In Season: September and October
Pumpkins are native to Canada and have been grown here for hundreds of years. First Nations people ate them roasted, boiled and stewed, and they roasted the seeds as well. Today, most pumpkins are used for jack-o-lanterns or pumpkin pie but there are so many more ways to cook and enjoy pumpkins.
Pumpkins come in all shapes and sizes from the small pie pumpkins to the giant pumpkins that take a forklift to move. There are also carving pumpkin and novelty ones that are bumpy or come in white or different shades of green and orange. Pumpkins are considered a winter squash along with butternut, Hubbard, buttercup and acorn squashes.
How to Buy
- For cooking, it is best to purchase the small to medium sized pie pumpkins as they have the best flavour and texture. Look for firm, smooth orange skin with no bruises or cracks. Pie pumpkins should also feel heavy for their size.
- For Jack-o-lanterns, look for a firm pumpkin with no soft spots or cracks. Make sure it has a well-rounded shape that will sit nicely for your Halloween display.
How to Store
- Store whole pumpkins unwrapped in a cool, dry, dark, well-ventilated place (not the refrigerator). Pumpkins and other winter squash will keep for months if stored properly.
- Once a fresh pumpkin has been cut up, store it in a sealed container in the refrigerator and use within 5 days.
- Freezing: Cook until soft, remove rind and mash. Allow to cool, then place in a sealed container in the freezer for up to six months.
Generally, 1 pound (454 g) of fresh pumpkin equals about 4 cups (1 L) raw peeled and cubed pumpkin, or 1 cup (250 mL) cooked then mashed or pureed pumpkin.
Canned pumpkin is readily available year-round and you can also easily substitute butternut squash in recipes that call for pumpkin. Double check the label to buy pure pumpkin and not pumpkin pie filling, unless that is what your recipe calls for!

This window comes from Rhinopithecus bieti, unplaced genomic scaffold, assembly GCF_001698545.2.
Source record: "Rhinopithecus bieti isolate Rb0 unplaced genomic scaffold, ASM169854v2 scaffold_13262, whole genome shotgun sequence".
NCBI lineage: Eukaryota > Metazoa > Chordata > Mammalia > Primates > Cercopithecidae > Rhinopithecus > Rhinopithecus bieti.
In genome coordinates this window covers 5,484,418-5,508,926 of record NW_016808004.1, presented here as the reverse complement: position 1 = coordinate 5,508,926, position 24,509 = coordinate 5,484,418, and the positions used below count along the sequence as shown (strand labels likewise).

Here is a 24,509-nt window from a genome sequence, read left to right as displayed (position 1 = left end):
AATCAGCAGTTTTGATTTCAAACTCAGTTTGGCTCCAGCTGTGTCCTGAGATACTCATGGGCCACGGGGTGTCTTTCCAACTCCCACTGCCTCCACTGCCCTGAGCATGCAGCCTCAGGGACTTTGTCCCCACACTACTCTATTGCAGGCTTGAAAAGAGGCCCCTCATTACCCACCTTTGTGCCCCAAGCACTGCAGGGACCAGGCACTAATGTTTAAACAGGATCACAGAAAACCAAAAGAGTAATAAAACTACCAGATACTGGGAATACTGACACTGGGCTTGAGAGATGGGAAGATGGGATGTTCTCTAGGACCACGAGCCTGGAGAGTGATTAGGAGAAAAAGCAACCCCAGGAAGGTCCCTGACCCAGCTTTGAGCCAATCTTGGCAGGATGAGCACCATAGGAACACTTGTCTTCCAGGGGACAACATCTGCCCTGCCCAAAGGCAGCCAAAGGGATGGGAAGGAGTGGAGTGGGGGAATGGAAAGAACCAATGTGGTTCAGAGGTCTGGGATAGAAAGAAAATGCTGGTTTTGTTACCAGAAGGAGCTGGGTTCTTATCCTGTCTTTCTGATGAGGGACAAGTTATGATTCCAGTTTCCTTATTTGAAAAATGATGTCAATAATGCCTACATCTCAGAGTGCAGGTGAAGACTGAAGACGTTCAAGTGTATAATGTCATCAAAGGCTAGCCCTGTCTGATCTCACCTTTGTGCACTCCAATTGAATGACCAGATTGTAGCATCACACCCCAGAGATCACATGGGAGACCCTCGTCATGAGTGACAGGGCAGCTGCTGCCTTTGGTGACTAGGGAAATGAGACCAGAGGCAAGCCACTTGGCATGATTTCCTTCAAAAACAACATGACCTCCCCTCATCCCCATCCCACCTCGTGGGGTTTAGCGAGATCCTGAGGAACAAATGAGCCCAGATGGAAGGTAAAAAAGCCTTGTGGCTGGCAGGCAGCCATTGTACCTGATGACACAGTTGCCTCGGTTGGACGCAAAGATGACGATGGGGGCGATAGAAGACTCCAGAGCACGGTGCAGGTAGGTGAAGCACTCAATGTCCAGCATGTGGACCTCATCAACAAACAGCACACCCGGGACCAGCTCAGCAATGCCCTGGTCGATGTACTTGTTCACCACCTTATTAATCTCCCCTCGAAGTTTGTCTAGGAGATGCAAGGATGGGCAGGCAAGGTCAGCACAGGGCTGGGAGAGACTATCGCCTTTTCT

Pumpkin can be steamed, boiled, roasted, microwaved and even grilled. Once cooked, it can be mashed and added to baked goods, casseroles, soups and stews, where it will add great flavor and act as a thickener too.
To Roast Pumpkin:
Cut the pumpkin into quarters, scoop out the seeds, brush it with canola oil and place it in the oven for 45 – 50 minutes at 400°F (200°C) or until tender. Roasting deepens the flavour. Serve with other roasted vegetables as a side dish or mash it to add to baked goods, casseroles, stews and soups. Or add it to a spinach or arugula salad with balsamic dressing, goat cheese, dried cherries and roasted pumpkin seeds.
To Boil/Steam Pumpkin:
Cut pumpkin into quarters, remove seeds and fibre. Cut into large cubes. Boil in lightly salted water or steam for 20 to 30 minutes or until tender. Strain. Once cool remove pulp from rind.
To Microwave Pumpkin:
Cut pumpkin in half, remove seeds, fibre and peel. Cut into cubes. Place in a bowl, cover and microwave on high for 15 to 18 minutes or until tender. Stop and stir every few minutes.
Use a food processor or blender to process cooked pumpkin until smooth. You can also use a food mill, strainer or potato masher. After processing, drain pulp in a strainer for at least 15 minutes or longer for thicker puree. Discard cooking liquid or reserve for use in soups and stews. Pack purée in airtight containers. Refrigerate for up to three days or freeze for up to six months.
Grilled Pumpkin Slices
Cut pumpkin in half and scrape out seeds and fibre. Peel each half and cut into ½ inch (1.25 cm) slices. Marinate pumpkin slices in 2 Tbsp (30 mL) canola oil, some minced garlic and a pinch of salt. Grill slices over medium heat for a few minutes on each side. Garnish with mint, parsley, and your favourite oil and vinegar dressing, if desired.
Pumpkin Oven Chips
Slice very thin using a mandolin or peeler, toss with canola oil and a pinch of salt. Bake on a parchment lined baking sheet at 400ºF/200ºC until the chips are slightly browned, 20 to 35 minutes. Cool and enjoy.
Roasted Pumpkin Seeds
An average sized pumpkin contains about one cup (250 mL) of seeds. Once seeds are removed, rinse them to remove any excess fibre. Spread seeds on a parchment lined baking sheet and allow to air dry overnight. Then toss with 2 tsp (10 mL) canola oil and a pinch of salt. Return to the parchment lined baking sheet. Bake at 250°F (120°C), stirring occasionally, for 1 1/2 hours or until golden brown and crunchy.
Pumpkin is full of beta-carotene and is an excellent source of vitamin A, thiamine and riboflavin and a good source of vitamin C. It also contains fibre and potassium, making it a smart choice to add, not only to your baking, but soups and stews too! Plus, ½ cup (125 mL) of roasted pumpkin is only 20 calories.
Learn More About Pumpkins and How They Grow
Canadian Crop is Available: September, October
Grown in: Ontario, Quebec and British Columbia
What exactly are pumpkins? Pumpkins are a winter squash, and member of the cucurbitaceae or gourd family. These plants are native to Central America and Mexico and also include: squash, zucchini, cucumbers, cantaloupe, watermelons, muskmelons, and honeydew melons.
- Ontario Fruit and Vegetable Growers Association – https://www.ofvga.org/overview